Kelley's most memorable story

Posted at 5:22 PM, Feb 10, 2016
and last updated 2016-02-10 17:45:25-05

In flash photography healthy eyes reflect red.  White can signal retinoblastoma or some other eye disease. In Joey Bergsma's case this lifesaving clue came too late."

His grandmother, Pam Bergsma, says, "Nurses told me that if she looks back through pictures she might see some pictures with white dots where there are supposed to be red dots."
Clues that came too late. 

Bergsma says, "Had they told me this when I was a girl scout I would have remembered. I just would have known.  Joey's cancer spread to his brain. He died Dec 22, 2000.

Shortly after our story aired in 2002, a West Palm Beach grandmother noticed something strange in her granddaughter Elexis' pictures taken at Walt Disney World.

Cheryl Bull says, "(My husband) Tim was watching TV and I said this looks like the picture Kelley Dunn had on her story it looks just like Joey."

Joey's story also resonated with a social worker who was helping one-year-old Jennifer Cruz.

Susan Slocum says, "Back in July you did a story on Joey and retinoblastoma I saw the poster with the white dot in the eye."

Little Jennifer ended up losing an eye to retinoblastoma. She was fitted with a prosthetic as a baby.
Today she is a healthy 15-year-old.

Lexi and Jennifer are just 2 of the thousands of children alive today because of Joey's message and his determined grandmother.

"I told him it would never happen to another little boy, says Pam Bergsma.”I said it would never happen again, Grandma is going to fix it."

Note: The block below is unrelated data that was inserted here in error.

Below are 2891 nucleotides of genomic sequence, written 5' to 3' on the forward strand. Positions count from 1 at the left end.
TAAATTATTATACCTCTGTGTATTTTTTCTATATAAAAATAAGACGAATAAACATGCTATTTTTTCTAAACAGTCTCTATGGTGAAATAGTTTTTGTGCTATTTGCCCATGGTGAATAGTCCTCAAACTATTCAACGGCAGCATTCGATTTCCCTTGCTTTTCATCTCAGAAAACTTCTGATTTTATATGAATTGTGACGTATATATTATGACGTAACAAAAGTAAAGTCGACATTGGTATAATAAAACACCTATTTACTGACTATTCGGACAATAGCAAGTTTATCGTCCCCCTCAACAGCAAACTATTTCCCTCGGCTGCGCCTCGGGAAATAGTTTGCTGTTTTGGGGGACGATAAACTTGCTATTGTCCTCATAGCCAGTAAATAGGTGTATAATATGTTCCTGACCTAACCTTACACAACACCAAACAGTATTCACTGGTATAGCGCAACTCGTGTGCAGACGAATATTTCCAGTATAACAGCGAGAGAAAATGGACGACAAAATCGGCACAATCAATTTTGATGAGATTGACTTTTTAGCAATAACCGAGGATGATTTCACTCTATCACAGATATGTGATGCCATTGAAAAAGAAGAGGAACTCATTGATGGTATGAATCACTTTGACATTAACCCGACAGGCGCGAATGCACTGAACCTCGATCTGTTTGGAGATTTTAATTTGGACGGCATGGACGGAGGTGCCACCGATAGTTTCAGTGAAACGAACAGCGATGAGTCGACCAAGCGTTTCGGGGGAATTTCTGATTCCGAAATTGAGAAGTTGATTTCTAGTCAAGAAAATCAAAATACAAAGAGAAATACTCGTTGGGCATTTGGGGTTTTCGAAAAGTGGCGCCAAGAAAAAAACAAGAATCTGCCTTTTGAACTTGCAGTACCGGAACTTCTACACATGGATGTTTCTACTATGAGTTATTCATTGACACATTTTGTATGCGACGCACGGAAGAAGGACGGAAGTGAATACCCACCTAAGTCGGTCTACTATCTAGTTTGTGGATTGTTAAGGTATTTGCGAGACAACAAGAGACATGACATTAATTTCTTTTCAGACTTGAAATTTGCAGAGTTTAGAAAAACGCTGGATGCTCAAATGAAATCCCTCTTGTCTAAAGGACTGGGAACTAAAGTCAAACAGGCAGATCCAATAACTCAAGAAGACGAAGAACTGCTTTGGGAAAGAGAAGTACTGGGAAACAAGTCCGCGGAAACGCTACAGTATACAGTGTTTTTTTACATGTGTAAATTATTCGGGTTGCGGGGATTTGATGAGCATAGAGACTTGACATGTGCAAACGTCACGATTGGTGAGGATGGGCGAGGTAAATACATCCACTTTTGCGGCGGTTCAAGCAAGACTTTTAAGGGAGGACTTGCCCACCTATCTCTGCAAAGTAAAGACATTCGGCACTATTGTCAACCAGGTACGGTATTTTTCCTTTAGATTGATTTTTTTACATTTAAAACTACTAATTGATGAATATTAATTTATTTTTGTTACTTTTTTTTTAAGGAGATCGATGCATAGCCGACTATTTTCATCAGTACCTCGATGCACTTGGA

And she's come pretty close to fixing it. Joey Bergsma Awareness days have been proclaimed in nearly every Florida county. But her dream of getting legislation passed requiring eye dilation screening at birth has yet to happen in Florida.

Pam's advice for new parents is this: " Make sure you doctor is using an ophthalmoscope, in a dark room, to look in your child's eyes.  That's key, and for infants because their pupils are small do a simple eye dilation exam. It takes nurses a couple of seconds to drop in the drop and gives the doctor the opportunity to detect, we are not diagnosing we are detecting and referring. The only way this will ever be fixed is when doctor's look in children's eyes and it starts at birth."

Pam Bergsma is as passionate about this cause as she was 15 years ago. She says, "It's the right thing to do for children. It's the right thing to do for families and definitely the right thing to do for your government because we'll save millions of dollars when our children get to see."

For more information call Pam Bergsma at 561-586-2094 or go to

I met Pam Bergsma in 2002. She was a grandmother on a mission to make sure no other child would lose their sight or their life like her grandson did. She learned after little Joey died, that sometimes a tumor or eye disease can be revealed in a photograph. She has dedicated the last decade to raising awareness and trying to get a bill approved by the state legislation mandating infant eye screenings beginning at birth.